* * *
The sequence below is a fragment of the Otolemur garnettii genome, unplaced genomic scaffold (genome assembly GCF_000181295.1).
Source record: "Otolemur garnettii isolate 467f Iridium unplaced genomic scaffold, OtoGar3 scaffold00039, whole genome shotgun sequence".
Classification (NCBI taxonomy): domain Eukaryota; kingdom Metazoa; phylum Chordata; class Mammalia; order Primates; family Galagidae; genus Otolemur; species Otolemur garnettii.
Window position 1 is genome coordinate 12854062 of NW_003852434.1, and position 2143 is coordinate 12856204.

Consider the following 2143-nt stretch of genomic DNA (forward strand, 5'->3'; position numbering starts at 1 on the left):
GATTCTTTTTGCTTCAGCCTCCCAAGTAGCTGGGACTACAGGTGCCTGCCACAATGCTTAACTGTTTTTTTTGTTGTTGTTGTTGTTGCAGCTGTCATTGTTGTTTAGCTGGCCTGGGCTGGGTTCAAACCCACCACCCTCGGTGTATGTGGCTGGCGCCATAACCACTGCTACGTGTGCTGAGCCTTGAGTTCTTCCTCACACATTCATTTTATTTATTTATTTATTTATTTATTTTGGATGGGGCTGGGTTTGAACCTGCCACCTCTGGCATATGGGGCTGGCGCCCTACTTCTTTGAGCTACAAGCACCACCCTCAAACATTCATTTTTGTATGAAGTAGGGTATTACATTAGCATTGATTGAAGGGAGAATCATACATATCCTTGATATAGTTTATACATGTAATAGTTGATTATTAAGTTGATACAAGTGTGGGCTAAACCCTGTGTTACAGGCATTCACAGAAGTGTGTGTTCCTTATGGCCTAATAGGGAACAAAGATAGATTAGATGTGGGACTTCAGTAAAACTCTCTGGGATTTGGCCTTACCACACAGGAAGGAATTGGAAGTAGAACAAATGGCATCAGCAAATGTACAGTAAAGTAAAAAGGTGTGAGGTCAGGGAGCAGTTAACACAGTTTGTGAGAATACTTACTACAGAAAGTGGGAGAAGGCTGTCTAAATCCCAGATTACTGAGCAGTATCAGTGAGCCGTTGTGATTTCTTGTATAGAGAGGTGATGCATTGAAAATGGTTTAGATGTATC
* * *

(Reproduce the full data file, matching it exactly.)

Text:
The sequence below is a fragment of the Otolemur garnettii genome, unplaced genomic scaffold (genome assembly GCF_000181295.1).
Source record: "Otolemur garnettii isolate 467f Iridium unplaced genomic scaffold, OtoGar3 scaffold00039, whole genome shotgun sequence".
Classification (NCBI taxonomy): domain Eukaryota; kingdom Metazoa; phylum Chordata; class Mammalia; order Primates; family Galagidae; genus Otolemur; species Otolemur garnettii.
Window position 1 is genome coordinate 12854062 of NW_003852434.1, and position 2143 is coordinate 12856204.

Consider the following 2143-nt stretch of genomic DNA (forward strand, 5'->3'; position numbering starts at 1 on the left):
GATTCTTTTTGCTTCAGCCTCCCAAGTAGCTGGGACTACAGGTGCCTGCCACAATGCTTAACTGTTTTTTTTGTTGTTGTTGTTGTTGCAGCTGTCATTGTTGTTTAGCTGGCCTGGGCTGGGTTCAAACCCACCACCCTCGGTGTATGTGGCTGGCGCCATAACCACTGCTACGTGTGCTGAGCCTTGAGTTCTTCCTCACACATTCATTTTATTTATTTATTTATTTATTTATTTTGGATGGGGCTGGGTTTGAACCTGCCACCTCTGGCATATGGGGCTGGCGCCCTACTTCTTTGAGCTACAAGCACCACCCTCAAACATTCATTTTTGTATGAAGTAGGGTATTACATTAGCATTGATTGAAGGGAGAATCATACATATCCTTGATATAGTTTATACATGTAATAGTTGATTATTAAGTTGATACAAGTGTGGGCTAAACCCTGTGTTACAGGCATTCACAGAAGTGTGTGTTCCTTATGGCCTAATAGGGAACAAAGATAGATTAGATGTGGGACTTCAGTAAAACTCTCTGGGATTTGGCCTTACCACACAGGAAGGAATTGGAAGTAGAACAAATGGCATCAGCAAATGTACAGTAAAGTAAAAAGGTGTGAGGTCAGGGAGCAGTTAACACAGTTTGTGAGAATACTTACTACAGAAAGTGGGAGAAGGCTGTCTAAATCCCAGATTACTGAGCAGTATCAGTGAGCCGTTGTGATTTCTTGTATAGAGAGGTGATGCATTGAAAATGGTTTAGATGTATC